|Publication number||US6543556 B1|
|Application number||US 09/380,895|
|Publication date||Apr 8, 2003|
|Filing date||Mar 11, 1998|
|Priority date||Mar 12, 1997|
|Also published as||CA2283958A1, CA2283958C, WO1998040600A1|
|Publication number||09380895, 380895, PCT/1998/4751, PCT/US/1998/004751, PCT/US/1998/04751, PCT/US/98/004751, PCT/US/98/04751, PCT/US1998/004751, PCT/US1998/04751, PCT/US1998004751, PCT/US199804751, PCT/US98/004751, PCT/US98/04751, PCT/US98004751, PCT/US9804751, US 6543556 B1, US 6543556B1, US-B1-6543556, US6543556 B1, US6543556B1|
|Inventors||Edwin A. Anderson|
|Original Assignee||Smith International, Inc.|
|Export Citation||BiBTeX, EndNote, RefMan|
|Patent Citations (5), Referenced by (17), Classifications (10), Legal Events (3)|
|External Links: USPTO, USPTO Assignment, Espacenet|
This application claims the benefit of Provisional Application No. 60/040,438, filed Mar. 12, 1997.
This invention relates to torque absorbing device for tubular members, specifically to devices for absorbing torsional shocks on tubular members used in drilling operations.
In the process of rotary drilling of wells, abnormal torque can cause stress on the drill string members which comprise the drill string assembly. Repetitive torque overload caused by a variety of phenomenon can cause failure of the drill string assembly. Excessive down hole torque has long been associated with bit-failure and drill string failure.
The present invention provides a torque-shock absorbing tool that will reduce or eliminate abnormal torque from being transmitted through the drill string, yet permit normal torque required for normal drilling operations to be imparted to the drill bit or other down-hole tool. The present invention provides a tool which acts intermediate the drill string and the bottom-hole-assembly (BHA) or bit to absorb abnormal rotation of the drill string (as from bit whirl). The present invention thereby permits normal operation to continue while allowing the use of jars, accelerators, and bumper subs with the tool in place. The invention may also be used as the drive section or portion of such tools without changing the use or operation of the tools.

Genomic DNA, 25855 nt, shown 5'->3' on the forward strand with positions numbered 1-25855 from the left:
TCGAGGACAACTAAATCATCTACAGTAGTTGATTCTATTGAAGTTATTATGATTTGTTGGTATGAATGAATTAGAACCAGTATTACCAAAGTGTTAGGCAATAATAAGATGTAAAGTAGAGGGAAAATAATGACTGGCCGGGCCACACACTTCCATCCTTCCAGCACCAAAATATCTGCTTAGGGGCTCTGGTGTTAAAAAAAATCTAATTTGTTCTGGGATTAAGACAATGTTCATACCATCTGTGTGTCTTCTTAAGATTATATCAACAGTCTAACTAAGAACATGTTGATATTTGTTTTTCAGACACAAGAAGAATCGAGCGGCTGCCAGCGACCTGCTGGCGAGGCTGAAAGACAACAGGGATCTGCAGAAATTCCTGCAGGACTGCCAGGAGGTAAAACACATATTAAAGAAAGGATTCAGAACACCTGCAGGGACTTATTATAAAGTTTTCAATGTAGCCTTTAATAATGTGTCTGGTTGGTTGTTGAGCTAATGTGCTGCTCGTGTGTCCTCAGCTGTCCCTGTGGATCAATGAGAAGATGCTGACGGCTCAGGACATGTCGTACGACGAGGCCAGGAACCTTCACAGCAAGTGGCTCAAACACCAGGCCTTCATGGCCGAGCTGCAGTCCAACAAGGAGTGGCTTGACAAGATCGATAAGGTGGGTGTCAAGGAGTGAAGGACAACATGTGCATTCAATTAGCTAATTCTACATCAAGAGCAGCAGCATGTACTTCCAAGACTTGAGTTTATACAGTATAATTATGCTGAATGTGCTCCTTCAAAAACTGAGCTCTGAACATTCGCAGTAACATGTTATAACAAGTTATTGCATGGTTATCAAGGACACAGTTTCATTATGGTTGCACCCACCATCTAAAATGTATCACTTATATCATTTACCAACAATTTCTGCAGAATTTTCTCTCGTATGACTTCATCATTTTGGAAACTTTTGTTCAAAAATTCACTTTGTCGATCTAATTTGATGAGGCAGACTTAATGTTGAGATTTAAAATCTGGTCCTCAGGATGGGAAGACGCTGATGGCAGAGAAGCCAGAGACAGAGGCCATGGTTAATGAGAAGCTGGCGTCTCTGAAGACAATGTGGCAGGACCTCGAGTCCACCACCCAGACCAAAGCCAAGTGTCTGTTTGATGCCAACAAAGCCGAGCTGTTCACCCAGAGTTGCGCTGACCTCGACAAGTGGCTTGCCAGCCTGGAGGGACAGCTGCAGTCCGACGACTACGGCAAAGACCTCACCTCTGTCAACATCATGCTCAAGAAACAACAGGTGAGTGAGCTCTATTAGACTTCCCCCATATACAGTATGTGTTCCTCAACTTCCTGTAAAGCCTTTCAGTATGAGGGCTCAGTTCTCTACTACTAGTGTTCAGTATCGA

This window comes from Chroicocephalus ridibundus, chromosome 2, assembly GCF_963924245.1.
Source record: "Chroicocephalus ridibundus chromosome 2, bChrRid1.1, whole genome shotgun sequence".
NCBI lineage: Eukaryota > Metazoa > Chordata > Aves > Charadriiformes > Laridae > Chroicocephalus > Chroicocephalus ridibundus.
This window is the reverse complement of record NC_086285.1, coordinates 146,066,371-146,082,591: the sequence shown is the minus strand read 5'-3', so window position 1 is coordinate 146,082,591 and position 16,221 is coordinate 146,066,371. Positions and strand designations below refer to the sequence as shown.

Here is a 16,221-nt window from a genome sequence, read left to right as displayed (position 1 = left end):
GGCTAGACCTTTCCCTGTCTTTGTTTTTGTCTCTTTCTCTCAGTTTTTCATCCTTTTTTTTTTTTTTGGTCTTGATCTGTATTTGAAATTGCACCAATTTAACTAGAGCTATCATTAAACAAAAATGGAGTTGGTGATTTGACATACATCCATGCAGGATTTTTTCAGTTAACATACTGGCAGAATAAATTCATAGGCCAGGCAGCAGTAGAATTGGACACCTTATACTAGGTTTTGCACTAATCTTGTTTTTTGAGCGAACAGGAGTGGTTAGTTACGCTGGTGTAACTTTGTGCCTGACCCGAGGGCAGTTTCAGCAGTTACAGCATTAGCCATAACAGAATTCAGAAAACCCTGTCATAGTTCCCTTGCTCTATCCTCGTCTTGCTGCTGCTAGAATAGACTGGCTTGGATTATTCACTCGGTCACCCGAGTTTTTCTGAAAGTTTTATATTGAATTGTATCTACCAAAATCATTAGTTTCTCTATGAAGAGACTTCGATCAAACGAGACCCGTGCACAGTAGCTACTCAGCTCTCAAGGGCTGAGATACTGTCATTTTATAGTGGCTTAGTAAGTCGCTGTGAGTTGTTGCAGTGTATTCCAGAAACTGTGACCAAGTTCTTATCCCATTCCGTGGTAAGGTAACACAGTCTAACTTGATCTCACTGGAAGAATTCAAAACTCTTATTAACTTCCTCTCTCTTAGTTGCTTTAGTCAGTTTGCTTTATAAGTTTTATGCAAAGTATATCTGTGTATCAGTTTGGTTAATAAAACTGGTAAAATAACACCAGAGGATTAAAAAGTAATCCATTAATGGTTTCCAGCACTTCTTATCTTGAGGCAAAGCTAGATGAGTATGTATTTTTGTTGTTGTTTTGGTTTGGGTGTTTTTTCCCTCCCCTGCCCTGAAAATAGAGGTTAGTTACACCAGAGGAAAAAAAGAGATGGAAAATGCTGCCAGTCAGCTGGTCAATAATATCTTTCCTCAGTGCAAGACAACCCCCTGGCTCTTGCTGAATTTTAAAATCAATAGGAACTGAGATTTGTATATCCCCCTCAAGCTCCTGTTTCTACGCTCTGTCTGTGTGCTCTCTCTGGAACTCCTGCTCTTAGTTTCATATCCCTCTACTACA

The tool consists of a mandrel connected to the drill string and attached through an intermediate assembly to the lower sub assembly which both absorbs abnormal torque in the drill string.
If the source of the abnormal torque originates above the tool, the mandrel is helically compressed against a drive cylinder which allows continued rotational movement, while simultaneously absorbing (through both mechanical and hydraulic means) the abnormal torque.
If the source of the abnormal torque originates below the tool, the energy is transmitted to the torque absorber which drives the compression cylinder up, causing compression of the Belleville spring assembly, which in turn move the compression mandrel against the torque sleeve, a hydraulic and mechanical energy absorbing means in the drive cylinder. The dampening effect of the present invention from both directions and independent of the rotational energy which may be continued to be imparted the drill string realizes the long-desired but unobtained goal of a device which absorbs abnormal torque, but continues to provide rotational energy which is required to maintain movement of the drill bit on the well bottom.